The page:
Enzo Cucchi, Sandro Chia and Michael Warren are three artists who, though they share many qualities and attributes, may appear on first glance to form an unlikely triptych. Nevertheless, there are numerous and significant shared concerns and connections. Italy itself is of course the most obvious link. Italians Cucchi and Chia have been friends for more than three decades and have exhibited together a great number of times. Warren spent four years as a student under the tutelage of Luciano Minguzzi at the Accademia di Belle Arti di Brera in Milan, where like his fellow protagonists in this exhibition, came under the spell of the giants of Italy’s glorious roll call of masters: Lotto, Masaccio, Pontormo, Piero della Francesca and innumerable others. Piero’s magnificent Montefeltro Altarpiece (1472) is located in the Pinacoteca di Brera of Milan next to the academy. Warren’s most recent museum exhibition was entitled Those Who Go / Those Who Stay [a title taken from Umberto Boccioni’s 'Stati d’animo', Quelli che vanno (1911), Quelli che restano (1911)], and Pica Pica, a sculpture exhibited at the 12th-C Chapter House of St Mary’s Abbey in Dublin, makes allusion to Piero’s Nativity; so Italy and its artists from the Romanesque to today have proved a rich source of inspiration. Literature is of importance to the three artists too. Cucchi is a respected writer and poet, and there are a myriad of direct and indirect literary references from ancient myths to the masters of more recent times such as Beckett, Calvino, Joyce, Svevo and others to be seen in the work of all three artists. Perhaps identifying such intersections is unnecessary, better to see that, as Michael Warren remarked, “permeating all forms of authentic art there is a particular weight, a hallmark that we intuitively recognise. We can connect to this and, in the connection, be uplifted".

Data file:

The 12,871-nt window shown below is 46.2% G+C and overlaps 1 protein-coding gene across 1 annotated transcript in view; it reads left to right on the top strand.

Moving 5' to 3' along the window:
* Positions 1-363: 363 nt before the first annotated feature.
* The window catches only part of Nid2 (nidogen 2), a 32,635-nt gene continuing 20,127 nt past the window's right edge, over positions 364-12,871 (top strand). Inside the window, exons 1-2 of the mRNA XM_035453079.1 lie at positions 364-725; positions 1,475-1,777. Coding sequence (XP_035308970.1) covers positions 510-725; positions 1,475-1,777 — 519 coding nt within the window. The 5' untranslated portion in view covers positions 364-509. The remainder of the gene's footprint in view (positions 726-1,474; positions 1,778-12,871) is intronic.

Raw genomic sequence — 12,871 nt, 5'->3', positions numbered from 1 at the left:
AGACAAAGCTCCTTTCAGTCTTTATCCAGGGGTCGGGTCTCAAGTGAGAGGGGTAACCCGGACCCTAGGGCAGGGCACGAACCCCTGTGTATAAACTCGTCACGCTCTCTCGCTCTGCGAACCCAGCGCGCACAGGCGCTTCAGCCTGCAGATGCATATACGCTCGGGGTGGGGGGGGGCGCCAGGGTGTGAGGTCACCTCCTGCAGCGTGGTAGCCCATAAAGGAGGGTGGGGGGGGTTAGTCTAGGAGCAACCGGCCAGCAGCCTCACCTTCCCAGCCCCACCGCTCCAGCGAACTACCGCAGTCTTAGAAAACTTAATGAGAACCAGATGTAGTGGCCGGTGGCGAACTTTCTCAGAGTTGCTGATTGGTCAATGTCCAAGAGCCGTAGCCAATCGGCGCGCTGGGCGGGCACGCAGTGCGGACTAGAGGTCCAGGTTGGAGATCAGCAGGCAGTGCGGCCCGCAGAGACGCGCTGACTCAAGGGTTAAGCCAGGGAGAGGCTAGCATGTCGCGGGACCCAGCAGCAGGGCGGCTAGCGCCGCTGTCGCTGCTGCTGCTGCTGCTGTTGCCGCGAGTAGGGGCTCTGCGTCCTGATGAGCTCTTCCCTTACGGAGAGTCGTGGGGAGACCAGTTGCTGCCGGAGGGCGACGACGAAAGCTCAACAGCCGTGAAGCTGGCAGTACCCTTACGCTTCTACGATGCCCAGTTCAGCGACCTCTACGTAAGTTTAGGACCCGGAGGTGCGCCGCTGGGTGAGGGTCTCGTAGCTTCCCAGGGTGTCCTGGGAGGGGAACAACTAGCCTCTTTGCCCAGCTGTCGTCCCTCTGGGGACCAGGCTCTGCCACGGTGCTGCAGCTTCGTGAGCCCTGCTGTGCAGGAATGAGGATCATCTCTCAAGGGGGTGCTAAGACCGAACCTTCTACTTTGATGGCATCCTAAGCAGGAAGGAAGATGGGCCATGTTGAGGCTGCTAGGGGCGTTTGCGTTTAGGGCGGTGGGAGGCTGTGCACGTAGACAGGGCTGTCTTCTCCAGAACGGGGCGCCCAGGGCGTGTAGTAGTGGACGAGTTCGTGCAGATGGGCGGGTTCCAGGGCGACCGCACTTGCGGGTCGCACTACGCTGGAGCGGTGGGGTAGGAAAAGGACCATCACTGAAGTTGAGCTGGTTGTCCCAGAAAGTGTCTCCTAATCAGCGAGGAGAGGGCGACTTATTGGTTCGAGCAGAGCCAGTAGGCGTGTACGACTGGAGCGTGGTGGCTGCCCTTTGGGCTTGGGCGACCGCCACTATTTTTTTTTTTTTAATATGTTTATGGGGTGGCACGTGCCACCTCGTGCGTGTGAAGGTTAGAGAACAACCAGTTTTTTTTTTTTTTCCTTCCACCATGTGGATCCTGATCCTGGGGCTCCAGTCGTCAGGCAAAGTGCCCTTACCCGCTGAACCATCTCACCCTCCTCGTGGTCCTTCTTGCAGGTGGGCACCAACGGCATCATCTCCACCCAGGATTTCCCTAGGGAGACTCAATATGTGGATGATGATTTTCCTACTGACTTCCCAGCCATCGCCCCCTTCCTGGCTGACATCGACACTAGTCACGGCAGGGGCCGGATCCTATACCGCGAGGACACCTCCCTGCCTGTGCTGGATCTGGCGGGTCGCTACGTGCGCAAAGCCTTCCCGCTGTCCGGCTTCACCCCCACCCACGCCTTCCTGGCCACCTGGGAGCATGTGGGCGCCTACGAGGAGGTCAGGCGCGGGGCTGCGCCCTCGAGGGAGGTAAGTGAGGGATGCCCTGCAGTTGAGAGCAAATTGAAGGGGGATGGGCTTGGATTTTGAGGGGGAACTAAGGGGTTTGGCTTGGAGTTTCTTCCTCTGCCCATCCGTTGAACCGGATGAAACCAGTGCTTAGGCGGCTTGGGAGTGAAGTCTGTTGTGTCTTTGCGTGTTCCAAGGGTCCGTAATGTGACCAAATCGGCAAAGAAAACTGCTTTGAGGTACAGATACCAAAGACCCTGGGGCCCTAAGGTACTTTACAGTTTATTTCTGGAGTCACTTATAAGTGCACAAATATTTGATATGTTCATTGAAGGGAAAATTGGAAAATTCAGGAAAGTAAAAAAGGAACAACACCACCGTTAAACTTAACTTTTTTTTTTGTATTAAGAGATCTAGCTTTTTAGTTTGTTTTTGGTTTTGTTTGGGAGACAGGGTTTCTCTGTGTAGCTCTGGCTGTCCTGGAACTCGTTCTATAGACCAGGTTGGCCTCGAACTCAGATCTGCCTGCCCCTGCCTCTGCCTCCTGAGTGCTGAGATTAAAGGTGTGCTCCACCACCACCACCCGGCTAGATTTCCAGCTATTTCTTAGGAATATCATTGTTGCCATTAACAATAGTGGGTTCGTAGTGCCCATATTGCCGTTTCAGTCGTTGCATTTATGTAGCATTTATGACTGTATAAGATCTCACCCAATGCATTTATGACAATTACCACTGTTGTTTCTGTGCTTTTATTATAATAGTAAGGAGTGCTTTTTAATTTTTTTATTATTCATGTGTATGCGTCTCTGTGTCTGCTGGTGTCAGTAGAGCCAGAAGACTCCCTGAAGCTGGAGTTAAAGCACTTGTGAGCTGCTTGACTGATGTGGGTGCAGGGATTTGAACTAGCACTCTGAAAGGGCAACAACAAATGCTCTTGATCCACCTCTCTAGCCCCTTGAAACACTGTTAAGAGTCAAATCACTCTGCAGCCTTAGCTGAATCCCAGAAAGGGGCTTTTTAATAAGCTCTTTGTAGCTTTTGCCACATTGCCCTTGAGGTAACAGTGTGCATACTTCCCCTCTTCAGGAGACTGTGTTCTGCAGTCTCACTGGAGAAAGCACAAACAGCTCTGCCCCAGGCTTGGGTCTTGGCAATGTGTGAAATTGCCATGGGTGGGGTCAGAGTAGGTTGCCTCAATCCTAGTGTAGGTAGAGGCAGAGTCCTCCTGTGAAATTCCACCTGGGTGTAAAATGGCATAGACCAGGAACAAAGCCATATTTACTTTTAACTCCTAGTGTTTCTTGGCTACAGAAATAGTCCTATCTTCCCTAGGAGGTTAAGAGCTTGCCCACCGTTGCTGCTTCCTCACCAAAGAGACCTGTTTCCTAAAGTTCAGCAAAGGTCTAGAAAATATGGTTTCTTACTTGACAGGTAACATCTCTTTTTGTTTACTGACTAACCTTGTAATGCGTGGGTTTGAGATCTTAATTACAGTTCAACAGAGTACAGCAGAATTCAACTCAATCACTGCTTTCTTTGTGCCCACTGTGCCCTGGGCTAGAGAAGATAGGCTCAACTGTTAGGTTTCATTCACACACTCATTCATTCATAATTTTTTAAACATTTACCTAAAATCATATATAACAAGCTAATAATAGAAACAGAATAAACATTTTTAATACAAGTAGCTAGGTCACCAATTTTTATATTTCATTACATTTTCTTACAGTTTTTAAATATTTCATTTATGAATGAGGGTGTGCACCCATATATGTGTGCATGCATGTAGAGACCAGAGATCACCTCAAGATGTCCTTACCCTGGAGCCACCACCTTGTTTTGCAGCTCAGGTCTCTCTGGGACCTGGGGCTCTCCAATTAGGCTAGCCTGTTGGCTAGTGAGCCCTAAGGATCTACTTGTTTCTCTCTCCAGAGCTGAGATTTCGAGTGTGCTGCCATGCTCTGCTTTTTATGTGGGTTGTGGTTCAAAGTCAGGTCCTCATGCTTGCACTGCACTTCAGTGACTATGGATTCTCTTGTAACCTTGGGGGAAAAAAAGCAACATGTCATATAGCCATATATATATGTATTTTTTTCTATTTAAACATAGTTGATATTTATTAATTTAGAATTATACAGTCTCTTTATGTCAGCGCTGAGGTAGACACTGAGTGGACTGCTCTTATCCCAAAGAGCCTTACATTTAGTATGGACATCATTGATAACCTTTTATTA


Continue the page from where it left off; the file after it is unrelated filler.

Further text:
Visiting Rome to discuss the exhibition with the artists reminded me that this Roma Aeterna was also the final home of one of the English language’s finest poets. In the city's Piazza di Spagna a small museum quietly sits at the foot of the bustling Spanish Steps; it is dedicated to Keats, Shelley, Byron and the other Romantic poets but it is most importantly a shrine to John Keats who died there in 1821 aged just 25. Standing in the bedroom where Keats passed away in the arms of his friend the painter Joseph Severn, one cannot but be moved by the tragic tale and the atmosphere that still fills the room. Outside tourists in their thousands flood the piazza and steps in endless waves. Inside, a sanctuary. Picking up a slight volume of verses in the museum’s small library, activated in me a sort of madeleine moment, remembering not sweet cake but a slim padded volume entitled Eroé, a beautifully produced record of a wonderful initiative by Enzo Cucchi - making art on handmade clay bricks. This brick-sized book is one that I return to again and again not to read but to hold, look through and enjoy.

Just metres from the teeming crowds of the Piazza Navona, Cucchi’s studio too is an oasis. On entering it, the first object to catch my eye was a simple swing; the seat painted with a skull, a painting suspended, a practical work of art. A reminder once again of Cucchi’s innovativeness, art to be experienced, felt and enjoyed and perhaps also a playful nod to Gilberto Zorio’s Odio (1969). I do not know whether it was the sanctity of the two spaces or perhaps Keats’s concept of negative capability, "that is when man is capable of being in uncertainties, mysteries, doubts, without any irritable reaching after fact and reason”, that linked the two in my mind but it made me see these artists too as practitioners in the tradition of romanticism.

These three artists have fearlessly demonstrated for many decades a shared lack of interest in a contemporary art world obsessed with style and fashion, like Keats’s proclamation that “That which is creative must create itself… I was never afraid of failure, for I would sooner fail than not be among the greatest”. Their’s is a world that acknowledges the ongoing in art’s history; as Chia observed “a work of art is only a link in a chain of works of art”. This is a sphere where the magic and mystery of art, its energy and spirituality are at the heart of an exhibition whose stage plays host to three outstanding actors with the range to move from the exactness of Beckettian sparseness to the richness of grand opera - a realm of the imagination and wonder - in a word, Meraviglia.